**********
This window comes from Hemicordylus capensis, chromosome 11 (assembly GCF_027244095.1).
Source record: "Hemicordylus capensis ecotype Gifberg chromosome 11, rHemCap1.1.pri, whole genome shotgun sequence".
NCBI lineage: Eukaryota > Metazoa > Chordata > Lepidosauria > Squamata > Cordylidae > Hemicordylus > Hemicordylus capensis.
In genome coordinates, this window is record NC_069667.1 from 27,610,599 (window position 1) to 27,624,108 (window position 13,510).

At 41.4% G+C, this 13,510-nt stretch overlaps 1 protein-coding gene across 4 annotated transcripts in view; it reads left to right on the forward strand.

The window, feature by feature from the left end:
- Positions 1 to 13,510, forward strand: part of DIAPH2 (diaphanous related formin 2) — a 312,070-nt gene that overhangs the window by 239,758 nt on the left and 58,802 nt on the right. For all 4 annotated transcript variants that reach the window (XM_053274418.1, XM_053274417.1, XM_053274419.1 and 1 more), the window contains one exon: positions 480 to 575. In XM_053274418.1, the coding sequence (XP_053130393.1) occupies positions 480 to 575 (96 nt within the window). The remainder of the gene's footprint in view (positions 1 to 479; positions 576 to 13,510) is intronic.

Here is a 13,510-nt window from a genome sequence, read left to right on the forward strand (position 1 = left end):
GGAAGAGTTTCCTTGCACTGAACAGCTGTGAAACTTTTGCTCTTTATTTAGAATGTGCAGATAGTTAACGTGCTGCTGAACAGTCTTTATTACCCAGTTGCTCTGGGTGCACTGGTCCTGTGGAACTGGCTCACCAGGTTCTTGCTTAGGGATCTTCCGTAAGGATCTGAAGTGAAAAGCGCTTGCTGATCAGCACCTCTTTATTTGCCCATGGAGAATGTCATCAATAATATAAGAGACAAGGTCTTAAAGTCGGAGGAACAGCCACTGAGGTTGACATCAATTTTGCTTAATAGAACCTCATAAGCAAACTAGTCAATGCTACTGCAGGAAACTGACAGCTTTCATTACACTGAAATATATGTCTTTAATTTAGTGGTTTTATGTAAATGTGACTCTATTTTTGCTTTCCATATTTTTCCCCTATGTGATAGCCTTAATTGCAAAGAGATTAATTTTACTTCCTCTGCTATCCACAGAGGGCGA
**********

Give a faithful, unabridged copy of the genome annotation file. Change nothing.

This window comes from Hemicordylus capensis, chromosome 11 (assembly GCF_027244095.1).
Source record: "Hemicordylus capensis ecotype Gifberg chromosome 11, rHemCap1.1.pri, whole genome shotgun sequence".
NCBI lineage: Eukaryota > Metazoa > Chordata > Lepidosauria > Squamata > Cordylidae > Hemicordylus > Hemicordylus capensis.
In genome coordinates, this window is record NC_069667.1 from 27,610,599 (window position 1) to 27,624,108 (window position 13,510).

At 41.4% G+C, this 13,510-nt stretch overlaps 1 protein-coding gene across 4 annotated transcripts in view; it reads left to right on the forward strand.

The window, feature by feature from the left end:
- Positions 1 to 13,510, forward strand: part of DIAPH2 (diaphanous related formin 2) — a 312,070-nt gene that overhangs the window by 239,758 nt on the left and 58,802 nt on the right. For all 4 annotated transcript variants that reach the window (XM_053274418.1, XM_053274417.1, XM_053274419.1 and 1 more), the window contains one exon: positions 480 to 575. In XM_053274418.1, the coding sequence (XP_053130393.1) occupies positions 480 to 575 (96 nt within the window). The remainder of the gene's footprint in view (positions 1 to 479; positions 576 to 13,510) is intronic.

Here is a 13,510-nt window from a genome sequence, read left to right on the forward strand (position 1 = left end):
GGAAGAGTTTCCTTGCACTGAACAGCTGTGAAACTTTTGCTCTTTATTTAGAATGTGCAGATAGTTAACGTGCTGCTGAACAGTCTTTATTACCCAGTTGCTCTGGGTGCACTGGTCCTGTGGAACTGGCTCACCAGGTTCTTGCTTAGGGATCTTCCGTAAGGATCTGAAGTGAAAAGCGCTTGCTGATCAGCACCTCTTTATTTGCCCATGGAGAATGTCATCAATAATATAAGAGACAAGGTCTTAAAGTCGGAGGAACAGCCACTGAGGTTGACATCAATTTTGCTTAATAGAACCTCATAAGCAAACTAGTCAATGCTACTGCAGGAAACTGACAGCTTTCATTACACTGAAATATATGTCTTTAATTTAGTGGTTTTATGTAAATGTGACTCTATTTTTGCTTTCCATATTTTTCCCCTATGTGATAGCCTTAATTGCAAAGAGATTAATTTTACTTCCTCTGCTATCCACAGAGGGCGA